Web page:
And, of course, such costuming is par for the course in Hollywood. I’m not saying that it’s ok to do something because everyone else is doing it, but the fact of the matter is that the costumes are not at all remarkable for television, and especially not for the genre. Stop and think for a moment about how much work Joss would have to do to overcome costuming norms. I’m not even sure he could do it. If he asked, for example, that Eliza be costumed in something more appropriate for safe cracking (say, sneakers), Fox might have vehemently opposed it on the grounds that the audience and advertisers want to see her in heeled boots. Bucking the tradition of impractical costumes would require huge amounts of energy, which might be better focused elsewhere.
What about the use of larger women in his shows? One of the things Joss is often criticized for is his tendency to cast traditionally attractive women who are on the smaller side. Again, I would like to point out that this is par for the course in Hollywood. And, again, I would like to point out that if Joss tried to go against this trend, he would face significant opposition. He already has; Fox demanded changes to storylines with Miracle Laurie because she’s “large.”
Joss may very much fervently want to cast truly plus sized women. But the network may be informing him that this is not going to be permitted. Because the network thinks that viewers and advertisers don’t want to see large women. Especially in a serious sexual context. We can criticize Whedon all we want for not including larger women, but we should really be attacking the network, because it’s their influence which is a deciding factor here.
Likewise with people of colour. I find the lack of people of colour in Whedon’s shows very problematic. On a main cast of seven, four are white, and of the remaining three, one (Tahmoh Penikett) is often read as white, another is simply viewed as “exotic” (Dichen Lachman), and one, of course, is Black (Harry J. Lenix). It’s kind of a bummer that there’s so much white going on there.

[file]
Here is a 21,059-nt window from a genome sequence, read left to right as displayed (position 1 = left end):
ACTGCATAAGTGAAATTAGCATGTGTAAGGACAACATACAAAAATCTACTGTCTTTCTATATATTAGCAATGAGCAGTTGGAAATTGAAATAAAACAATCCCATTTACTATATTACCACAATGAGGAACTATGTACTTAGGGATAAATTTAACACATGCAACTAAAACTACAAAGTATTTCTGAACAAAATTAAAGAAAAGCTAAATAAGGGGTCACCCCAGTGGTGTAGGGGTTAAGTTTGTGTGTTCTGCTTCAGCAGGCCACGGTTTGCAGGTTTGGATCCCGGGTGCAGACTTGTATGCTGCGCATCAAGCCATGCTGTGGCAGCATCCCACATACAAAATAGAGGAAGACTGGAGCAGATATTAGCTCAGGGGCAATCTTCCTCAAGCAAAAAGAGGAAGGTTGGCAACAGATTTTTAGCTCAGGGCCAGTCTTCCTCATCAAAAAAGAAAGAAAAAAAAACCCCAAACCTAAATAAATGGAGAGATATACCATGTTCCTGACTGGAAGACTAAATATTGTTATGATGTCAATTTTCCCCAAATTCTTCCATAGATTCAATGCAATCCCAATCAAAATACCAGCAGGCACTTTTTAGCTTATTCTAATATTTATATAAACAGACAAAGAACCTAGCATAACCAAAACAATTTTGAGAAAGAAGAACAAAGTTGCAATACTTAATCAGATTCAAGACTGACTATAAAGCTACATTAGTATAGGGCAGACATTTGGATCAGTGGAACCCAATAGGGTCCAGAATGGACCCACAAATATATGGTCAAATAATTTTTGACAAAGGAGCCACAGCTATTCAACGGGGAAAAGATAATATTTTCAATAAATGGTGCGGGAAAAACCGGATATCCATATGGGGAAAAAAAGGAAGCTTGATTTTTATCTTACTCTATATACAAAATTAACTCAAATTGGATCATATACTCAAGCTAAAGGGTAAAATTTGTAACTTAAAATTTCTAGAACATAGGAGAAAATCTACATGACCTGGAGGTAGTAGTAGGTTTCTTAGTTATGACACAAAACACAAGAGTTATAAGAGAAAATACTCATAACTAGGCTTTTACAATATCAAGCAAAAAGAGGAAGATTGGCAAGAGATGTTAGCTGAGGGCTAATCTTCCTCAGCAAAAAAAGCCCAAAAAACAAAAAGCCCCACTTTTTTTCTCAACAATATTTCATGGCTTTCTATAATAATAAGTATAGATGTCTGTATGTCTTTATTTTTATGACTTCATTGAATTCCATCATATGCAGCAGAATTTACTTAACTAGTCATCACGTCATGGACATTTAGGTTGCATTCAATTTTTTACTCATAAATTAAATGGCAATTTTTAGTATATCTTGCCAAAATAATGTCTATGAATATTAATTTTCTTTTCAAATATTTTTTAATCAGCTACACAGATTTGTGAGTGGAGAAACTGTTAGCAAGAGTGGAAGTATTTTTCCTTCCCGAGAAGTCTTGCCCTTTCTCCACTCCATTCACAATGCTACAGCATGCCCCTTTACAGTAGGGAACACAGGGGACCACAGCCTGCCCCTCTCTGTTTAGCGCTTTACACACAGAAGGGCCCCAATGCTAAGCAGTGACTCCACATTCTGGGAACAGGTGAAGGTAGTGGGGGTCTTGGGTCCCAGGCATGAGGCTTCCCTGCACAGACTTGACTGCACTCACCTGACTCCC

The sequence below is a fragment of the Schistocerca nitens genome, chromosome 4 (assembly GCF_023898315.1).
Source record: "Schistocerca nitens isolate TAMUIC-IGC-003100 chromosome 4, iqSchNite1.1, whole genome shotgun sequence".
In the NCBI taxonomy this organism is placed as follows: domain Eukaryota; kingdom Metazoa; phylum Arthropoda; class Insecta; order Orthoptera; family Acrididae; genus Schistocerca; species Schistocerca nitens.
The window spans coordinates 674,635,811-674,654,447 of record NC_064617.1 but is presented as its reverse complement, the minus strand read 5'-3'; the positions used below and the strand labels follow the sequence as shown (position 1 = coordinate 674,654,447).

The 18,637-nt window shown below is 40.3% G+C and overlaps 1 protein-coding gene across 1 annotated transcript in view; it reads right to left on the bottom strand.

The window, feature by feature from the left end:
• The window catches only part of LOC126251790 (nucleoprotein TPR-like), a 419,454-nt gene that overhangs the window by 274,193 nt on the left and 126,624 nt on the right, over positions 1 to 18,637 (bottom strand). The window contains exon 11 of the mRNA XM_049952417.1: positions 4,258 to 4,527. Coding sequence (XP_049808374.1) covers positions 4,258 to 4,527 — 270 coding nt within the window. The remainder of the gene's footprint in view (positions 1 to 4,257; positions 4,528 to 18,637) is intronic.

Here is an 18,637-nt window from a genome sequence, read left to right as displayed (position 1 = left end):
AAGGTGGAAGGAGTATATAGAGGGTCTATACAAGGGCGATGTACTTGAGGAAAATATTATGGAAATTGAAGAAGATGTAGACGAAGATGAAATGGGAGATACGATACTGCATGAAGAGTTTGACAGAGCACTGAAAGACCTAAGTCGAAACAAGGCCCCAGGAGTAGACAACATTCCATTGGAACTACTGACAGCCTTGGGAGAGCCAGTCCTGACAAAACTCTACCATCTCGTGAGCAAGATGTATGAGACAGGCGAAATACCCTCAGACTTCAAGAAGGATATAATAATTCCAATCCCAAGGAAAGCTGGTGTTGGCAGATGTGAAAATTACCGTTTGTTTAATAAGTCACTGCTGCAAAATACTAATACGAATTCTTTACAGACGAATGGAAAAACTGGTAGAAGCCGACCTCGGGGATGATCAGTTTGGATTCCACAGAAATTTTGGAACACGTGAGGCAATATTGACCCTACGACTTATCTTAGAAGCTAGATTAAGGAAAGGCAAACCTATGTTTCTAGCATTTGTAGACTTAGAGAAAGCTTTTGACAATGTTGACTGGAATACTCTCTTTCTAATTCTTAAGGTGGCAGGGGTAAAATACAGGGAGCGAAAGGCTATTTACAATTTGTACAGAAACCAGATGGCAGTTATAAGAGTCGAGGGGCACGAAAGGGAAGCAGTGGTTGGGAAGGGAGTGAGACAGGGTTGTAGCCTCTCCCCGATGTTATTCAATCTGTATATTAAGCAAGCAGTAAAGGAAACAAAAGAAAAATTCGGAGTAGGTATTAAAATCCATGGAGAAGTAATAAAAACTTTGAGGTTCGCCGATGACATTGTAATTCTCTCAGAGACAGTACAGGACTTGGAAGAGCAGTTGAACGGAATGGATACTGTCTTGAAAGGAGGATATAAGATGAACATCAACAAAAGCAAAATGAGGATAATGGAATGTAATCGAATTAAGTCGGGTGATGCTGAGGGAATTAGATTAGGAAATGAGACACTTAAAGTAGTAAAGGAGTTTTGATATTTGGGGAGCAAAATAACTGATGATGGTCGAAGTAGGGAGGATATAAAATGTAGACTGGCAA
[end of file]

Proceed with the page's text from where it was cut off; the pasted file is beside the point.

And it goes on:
But, again, the network may be leaning on Joss. The network thinks that viewers want to look at white people. While I am merely theorizing here and have no evidence to back this up, I suspect that the network may have informed Joss that he’d met his all-you-people quota. That people don’t want to see too many people of colour, so the balance of the cast shouldn’t change too much more. Look at Grey’s Anatomy, a show which is often lauded for its diversity: the main leads are white, and there’s a heavy lean towards whiteness on the cast even with people of colour like Sandra Oh, Chandra Wilson, and James Pickens, Jr. as part of the roster.
It’s difficult for people of colour in Hollywood to get acting jobs, because the demand is for white people. But I’m not sure that this demand is always from the creators of shows. I think that a lot of it comes from the networks and the studios, manipulating content for various reasons. If Joss wanted to add more people of colour to the cast, could he do it? Or would it be a fight for each and every actor?
It’s also important to be aware that networks have some control over storylines. They have the ability to shelve stories they are uncomfortable with, or to ask for changes to the story. So, when I criticize Joss for something which feels heavyhanded and wrong, maybe it feels wrong because it wasn’t actually his creative decision. I would be curious to see what would happen if Joss somehow magically acquired his own network, became 80 people, and started producing television without any creative control from above. Would we see more people of colour? More size diversity? Less problematic plots? I bet we would!
I often forget to examine the issue of creative control in my discussion of Whedon’s work. It’s hard to pick everything apart and determine who is responsible for which part, but it’s important to remember that just because it appears in something Joss Whedon’s name is on, it doesn’t mean that Whedon fully examined and approved it. It may be that he didn’t even notice it (shoes), didn’t even want it (changes to November’s storyline), and may have been actively forced to change it by powers greater than he (episodes one-five of Dollhouse).